- Chinese average prices of new homes in 100 major cities fell 0.3% M/M (April-May 2014); the first decline since June 2012.
- China’s share markets peaked in 2007 and the bulk of domestic capital moved into real estate causing a great worry that banks would soon be overstretched with bad loans to developers as many projects were left vacant.
- Shanghai has a (low) supply problem. Demand keeps rising sustaining prices at high levels.
- China-style housing bubble is concerning.
- China's weaker real estate market means less cement being poured and less copper being purchased and that impacts the commodity prices in the West, which have declined.
- China's real estate market is similar to the land boom in the 1830's USA more than the 2007 bubble created entirely by bankers.
- Macau’s property prices continued to dramatically surge even after double-digit annual prices rises in recent years.
- Macau residential property prices skyrocketed about 50% Y/Y in 2013.
- Myanmar’s property prices and rents have surged with new government allowances since 2011 and from a sharp increase in overseas investors and persistent land and building shortages.
- South Korea’s house prices are rising after more than a year of falling house prices and a 2014 recovery of robust economic growth.
- Singapore’s house prices now starting to fall from the problem of hunting expats by Europe and American governments despite a reasonable rate of economic growth.
- Malaysian house prices continue to rise even following anti-speculation measures.
In preparing for my recent BNN Interview (July 9th) the producers sent some queries in advance of the spot; one was "Is it time to rent or buy?". We never covered it on air but my response would have been:
It’s always a time to rent or buy unless you're Hikikomori.
One should look at the fundamentals of one’s present balance sheet and not rely on past performance or future speculation. If you are risk averse then buy or rent what you can pay for if the scenario of your household income were to suddenly drop. Contingencies are for the unexpected. Two income households may have a cushion, one income households have a greater risk.
I mashed up the chart above from Mercer via ZeroHedge which shows the high rent cities (petro-finance-centric) and I included Manhattan averages with or without doormen as well as the 3 hot Canadian markets of Vancouver, Calgary and Toronto.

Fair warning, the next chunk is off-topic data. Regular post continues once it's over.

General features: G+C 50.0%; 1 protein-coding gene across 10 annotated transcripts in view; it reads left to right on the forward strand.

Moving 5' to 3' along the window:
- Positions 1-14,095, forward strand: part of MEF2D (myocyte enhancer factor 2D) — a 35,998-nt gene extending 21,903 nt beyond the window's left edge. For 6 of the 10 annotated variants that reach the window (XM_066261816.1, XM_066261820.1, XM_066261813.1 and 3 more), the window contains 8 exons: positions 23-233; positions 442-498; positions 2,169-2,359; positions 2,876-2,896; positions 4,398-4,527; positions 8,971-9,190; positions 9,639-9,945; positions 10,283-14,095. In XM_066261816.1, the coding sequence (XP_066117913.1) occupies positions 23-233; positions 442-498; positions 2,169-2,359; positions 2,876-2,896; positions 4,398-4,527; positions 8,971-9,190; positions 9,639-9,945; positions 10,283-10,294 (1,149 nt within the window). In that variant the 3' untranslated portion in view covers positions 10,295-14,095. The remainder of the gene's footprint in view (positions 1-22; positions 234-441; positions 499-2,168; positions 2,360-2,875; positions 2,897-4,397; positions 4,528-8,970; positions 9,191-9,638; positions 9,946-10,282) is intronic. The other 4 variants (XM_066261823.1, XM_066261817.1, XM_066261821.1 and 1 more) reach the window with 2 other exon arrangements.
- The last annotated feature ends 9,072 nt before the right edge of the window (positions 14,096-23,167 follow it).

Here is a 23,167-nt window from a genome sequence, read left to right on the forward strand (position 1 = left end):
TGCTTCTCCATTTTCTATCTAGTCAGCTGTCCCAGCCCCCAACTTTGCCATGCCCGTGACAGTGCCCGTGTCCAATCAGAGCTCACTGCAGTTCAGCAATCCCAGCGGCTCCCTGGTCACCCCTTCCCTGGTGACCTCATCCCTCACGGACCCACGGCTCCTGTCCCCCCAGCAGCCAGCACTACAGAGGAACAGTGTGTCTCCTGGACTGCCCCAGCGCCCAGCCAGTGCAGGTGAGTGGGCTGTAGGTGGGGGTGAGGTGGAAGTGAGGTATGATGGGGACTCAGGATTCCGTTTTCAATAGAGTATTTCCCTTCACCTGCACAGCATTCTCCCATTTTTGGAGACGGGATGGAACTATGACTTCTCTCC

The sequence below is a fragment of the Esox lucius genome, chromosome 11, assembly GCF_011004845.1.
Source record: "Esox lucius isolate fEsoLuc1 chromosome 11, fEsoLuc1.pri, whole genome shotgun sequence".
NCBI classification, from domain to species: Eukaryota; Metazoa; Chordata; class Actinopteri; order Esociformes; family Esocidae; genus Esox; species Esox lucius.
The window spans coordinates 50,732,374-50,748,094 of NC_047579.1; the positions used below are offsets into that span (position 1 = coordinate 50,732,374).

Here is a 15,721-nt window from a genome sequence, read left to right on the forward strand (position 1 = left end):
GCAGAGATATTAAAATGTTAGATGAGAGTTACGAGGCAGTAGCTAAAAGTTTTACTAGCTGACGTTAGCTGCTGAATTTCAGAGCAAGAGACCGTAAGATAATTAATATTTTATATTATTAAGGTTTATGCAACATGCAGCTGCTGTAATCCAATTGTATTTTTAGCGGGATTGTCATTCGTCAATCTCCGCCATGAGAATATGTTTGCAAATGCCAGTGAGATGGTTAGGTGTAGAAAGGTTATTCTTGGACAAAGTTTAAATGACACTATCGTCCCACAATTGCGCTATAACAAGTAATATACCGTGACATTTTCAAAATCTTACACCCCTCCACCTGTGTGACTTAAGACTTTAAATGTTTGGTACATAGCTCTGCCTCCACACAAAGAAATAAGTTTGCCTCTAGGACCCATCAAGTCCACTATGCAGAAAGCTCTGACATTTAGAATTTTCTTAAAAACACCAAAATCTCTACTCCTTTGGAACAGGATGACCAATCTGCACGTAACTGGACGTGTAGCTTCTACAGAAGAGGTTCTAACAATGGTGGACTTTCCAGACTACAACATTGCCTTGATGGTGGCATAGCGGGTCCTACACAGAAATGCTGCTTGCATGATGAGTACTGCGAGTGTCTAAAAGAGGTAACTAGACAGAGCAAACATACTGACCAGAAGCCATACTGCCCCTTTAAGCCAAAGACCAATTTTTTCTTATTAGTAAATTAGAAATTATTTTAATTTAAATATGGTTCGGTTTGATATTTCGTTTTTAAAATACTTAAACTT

The fundamentals don't support buying in Vancouver, Calgary and Toronto especially since interest rates are at a low (will they drop?) and rents and resale prices are at the highs (will they rise?).
There is little room for improvement on cash flow unless buying hot market real estate to rent out has some potential for improving the ability to increase the revenue. As I demonstrated in my case study last year of buying a Vancouver condo for investment, the risk of a negative return is only going to be alleviated by a 25% reduction in purchase price if comparison to a 10 year bond is rational. Also last year at the time of the study, inflation (CPI) was running at half of what it is today; a rising CPI erodes the bottom line.
Canadians who import a lot of their news from U.S. wires and depend a lot on trade with the U.S. have a similar negative view about their children's future; nearly two thirds of respondents in a 2012 Pew Research poll in both countries believe the next generation will be financially worse off than themselves. Germans believe the same.
Three quarters of the British and Japanese and 90% of French respondents are bearish. On the flip side the bulls live in China, Brazil and Russia.
Hat Tip to Barry Ritholtz
A 16,000 sf unfinished penthouse shell gets "snapped up" by an "eastern" European at One Hyde Park in London for £140 million with finishing costs expected in the range of £175 million and a "stamp duty" possibly as high as £21 million. All four penthouses in the development are now spoken for.
Source: The Daily Mail. More Whale Watching Here.
"Mystico & Janet - Flats Built by Hypnosis"
Monty Python 1972
History, Charts & Curated Readings
Balance Of Trade
Rent Or Buy